Local Irishmen of Long Beach, N.Y., unlike the Irish of many other places, celebrate their ethnic heritage each year not on St. Patrick’s Day, March 17, but on the first Saturday of October. Last year, however, it was on the last Saturday of September, in order to avoid any conflicts with the local Jews on Yom Kippur. Because they’re a seafaring region, their patron saint is Brendan the Navigator. The day begins with a parade down Beech Street. The Ancient Order of Hibernians figure quite prominently in the festivities. There are Pipe bands, Irish dancers, Irish music and all the other traditional Gaelic trappings. A large section of Beech Street is cordoned off and there are many food, beverage and souvenir stands throughout that section of the city. As with any other such occasion they have many vendors who show up predictably each year. Local establishments, including Swingbelly’s Barbecue Restaurant and the Knights of Columbus Monsignor Cass Council number 2626, are open to patrons. Tourists arrive from all over the United States in order to see this colorful spectacle. Newsmen from several local periodicals and television networks are always there so they can let people see what’s going on. It’s always difficult to park that day. Anyone in the city had better make sure he is willing and able to walk quite a distance in order to see all the interesting colorful sights.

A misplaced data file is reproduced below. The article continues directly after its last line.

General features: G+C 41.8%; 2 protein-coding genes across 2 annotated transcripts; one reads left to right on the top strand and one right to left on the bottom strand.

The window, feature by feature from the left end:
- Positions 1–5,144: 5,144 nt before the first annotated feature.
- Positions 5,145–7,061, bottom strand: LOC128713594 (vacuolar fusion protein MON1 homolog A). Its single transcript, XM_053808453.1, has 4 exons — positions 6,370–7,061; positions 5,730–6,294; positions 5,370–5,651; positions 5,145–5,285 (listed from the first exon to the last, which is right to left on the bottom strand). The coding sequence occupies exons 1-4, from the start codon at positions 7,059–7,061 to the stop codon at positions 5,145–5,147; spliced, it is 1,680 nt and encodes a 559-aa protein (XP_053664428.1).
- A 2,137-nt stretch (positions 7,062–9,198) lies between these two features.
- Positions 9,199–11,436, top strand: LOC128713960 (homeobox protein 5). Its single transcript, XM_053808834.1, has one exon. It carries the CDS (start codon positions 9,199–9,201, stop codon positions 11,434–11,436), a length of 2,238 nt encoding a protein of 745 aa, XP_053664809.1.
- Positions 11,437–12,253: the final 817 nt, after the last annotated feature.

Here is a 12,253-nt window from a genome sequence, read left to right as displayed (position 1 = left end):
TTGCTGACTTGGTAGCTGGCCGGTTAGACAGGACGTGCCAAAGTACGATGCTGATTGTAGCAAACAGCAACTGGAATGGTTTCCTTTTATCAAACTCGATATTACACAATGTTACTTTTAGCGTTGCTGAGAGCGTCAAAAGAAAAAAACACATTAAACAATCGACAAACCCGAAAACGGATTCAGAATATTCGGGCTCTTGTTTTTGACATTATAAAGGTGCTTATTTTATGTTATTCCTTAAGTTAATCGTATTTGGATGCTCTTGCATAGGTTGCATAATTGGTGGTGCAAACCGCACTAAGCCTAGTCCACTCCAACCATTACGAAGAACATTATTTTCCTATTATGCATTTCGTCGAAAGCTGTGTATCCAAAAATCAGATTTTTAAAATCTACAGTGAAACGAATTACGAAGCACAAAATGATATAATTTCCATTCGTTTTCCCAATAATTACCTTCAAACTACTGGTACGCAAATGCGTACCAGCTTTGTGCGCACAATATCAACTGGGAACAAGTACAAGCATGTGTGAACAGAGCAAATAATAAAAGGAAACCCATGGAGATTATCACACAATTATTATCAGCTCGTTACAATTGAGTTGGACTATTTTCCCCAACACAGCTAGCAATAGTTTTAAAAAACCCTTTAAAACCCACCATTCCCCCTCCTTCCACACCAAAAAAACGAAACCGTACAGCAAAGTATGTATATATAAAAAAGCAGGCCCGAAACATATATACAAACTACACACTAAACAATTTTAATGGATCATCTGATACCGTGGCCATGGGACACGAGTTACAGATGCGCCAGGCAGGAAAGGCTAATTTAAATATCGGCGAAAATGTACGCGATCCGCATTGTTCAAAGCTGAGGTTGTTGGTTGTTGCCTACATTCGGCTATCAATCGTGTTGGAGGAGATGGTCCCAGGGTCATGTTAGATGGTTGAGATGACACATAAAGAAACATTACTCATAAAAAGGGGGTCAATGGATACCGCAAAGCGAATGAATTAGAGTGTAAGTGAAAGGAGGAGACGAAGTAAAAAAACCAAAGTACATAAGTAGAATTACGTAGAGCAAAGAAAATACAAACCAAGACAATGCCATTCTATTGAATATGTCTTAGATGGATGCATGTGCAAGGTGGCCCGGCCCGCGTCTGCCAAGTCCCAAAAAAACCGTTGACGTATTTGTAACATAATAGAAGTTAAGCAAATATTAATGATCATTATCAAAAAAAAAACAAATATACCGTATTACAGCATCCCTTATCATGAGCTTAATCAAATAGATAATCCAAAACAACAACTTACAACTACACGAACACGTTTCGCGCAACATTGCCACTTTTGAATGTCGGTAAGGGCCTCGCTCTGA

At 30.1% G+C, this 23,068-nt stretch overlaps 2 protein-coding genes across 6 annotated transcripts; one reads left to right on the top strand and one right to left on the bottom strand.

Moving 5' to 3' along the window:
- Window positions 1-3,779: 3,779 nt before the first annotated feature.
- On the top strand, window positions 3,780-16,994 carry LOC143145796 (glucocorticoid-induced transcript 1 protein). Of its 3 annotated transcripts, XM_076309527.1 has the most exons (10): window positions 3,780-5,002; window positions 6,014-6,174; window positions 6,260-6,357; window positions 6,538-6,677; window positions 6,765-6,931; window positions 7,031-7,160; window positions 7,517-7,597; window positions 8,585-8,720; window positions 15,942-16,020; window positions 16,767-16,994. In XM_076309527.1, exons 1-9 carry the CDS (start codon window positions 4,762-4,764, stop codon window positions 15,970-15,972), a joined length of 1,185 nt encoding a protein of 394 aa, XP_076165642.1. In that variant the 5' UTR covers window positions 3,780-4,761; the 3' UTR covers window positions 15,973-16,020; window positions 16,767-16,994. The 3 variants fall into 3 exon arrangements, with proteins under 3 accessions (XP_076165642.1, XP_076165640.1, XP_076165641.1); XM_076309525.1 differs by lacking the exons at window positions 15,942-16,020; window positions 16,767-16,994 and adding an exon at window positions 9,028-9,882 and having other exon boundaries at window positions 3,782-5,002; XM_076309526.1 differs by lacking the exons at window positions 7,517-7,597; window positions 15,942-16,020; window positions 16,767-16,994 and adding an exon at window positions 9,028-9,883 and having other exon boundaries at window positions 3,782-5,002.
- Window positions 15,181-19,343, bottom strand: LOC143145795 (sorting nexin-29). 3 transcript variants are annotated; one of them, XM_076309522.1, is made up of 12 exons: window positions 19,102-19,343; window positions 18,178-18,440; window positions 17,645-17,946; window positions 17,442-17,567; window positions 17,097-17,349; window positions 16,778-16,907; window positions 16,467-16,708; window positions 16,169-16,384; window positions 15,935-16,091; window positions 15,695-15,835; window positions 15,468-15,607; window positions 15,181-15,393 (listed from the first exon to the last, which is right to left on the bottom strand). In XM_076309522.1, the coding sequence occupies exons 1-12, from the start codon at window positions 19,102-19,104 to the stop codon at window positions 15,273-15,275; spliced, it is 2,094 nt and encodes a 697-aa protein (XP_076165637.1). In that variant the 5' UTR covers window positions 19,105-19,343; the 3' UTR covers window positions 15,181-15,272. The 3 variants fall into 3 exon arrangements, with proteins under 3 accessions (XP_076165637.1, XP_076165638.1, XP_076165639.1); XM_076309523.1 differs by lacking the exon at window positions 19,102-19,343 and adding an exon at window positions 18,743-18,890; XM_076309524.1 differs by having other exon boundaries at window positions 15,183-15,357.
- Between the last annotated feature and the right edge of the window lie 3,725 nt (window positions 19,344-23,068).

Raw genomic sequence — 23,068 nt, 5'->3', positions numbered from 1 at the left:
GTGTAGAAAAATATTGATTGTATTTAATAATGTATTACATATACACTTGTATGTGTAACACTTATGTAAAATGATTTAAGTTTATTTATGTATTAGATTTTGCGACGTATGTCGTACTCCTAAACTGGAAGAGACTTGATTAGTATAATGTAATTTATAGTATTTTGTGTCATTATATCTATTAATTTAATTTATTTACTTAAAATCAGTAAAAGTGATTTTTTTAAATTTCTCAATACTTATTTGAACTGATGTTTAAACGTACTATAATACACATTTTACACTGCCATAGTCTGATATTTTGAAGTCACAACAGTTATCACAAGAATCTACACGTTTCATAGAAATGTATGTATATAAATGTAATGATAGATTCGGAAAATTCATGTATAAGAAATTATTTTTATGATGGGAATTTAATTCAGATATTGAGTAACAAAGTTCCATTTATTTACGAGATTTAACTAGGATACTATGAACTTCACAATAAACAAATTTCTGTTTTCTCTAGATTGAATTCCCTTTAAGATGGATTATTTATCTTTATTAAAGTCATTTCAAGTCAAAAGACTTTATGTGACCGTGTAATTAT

WHENCE I CAME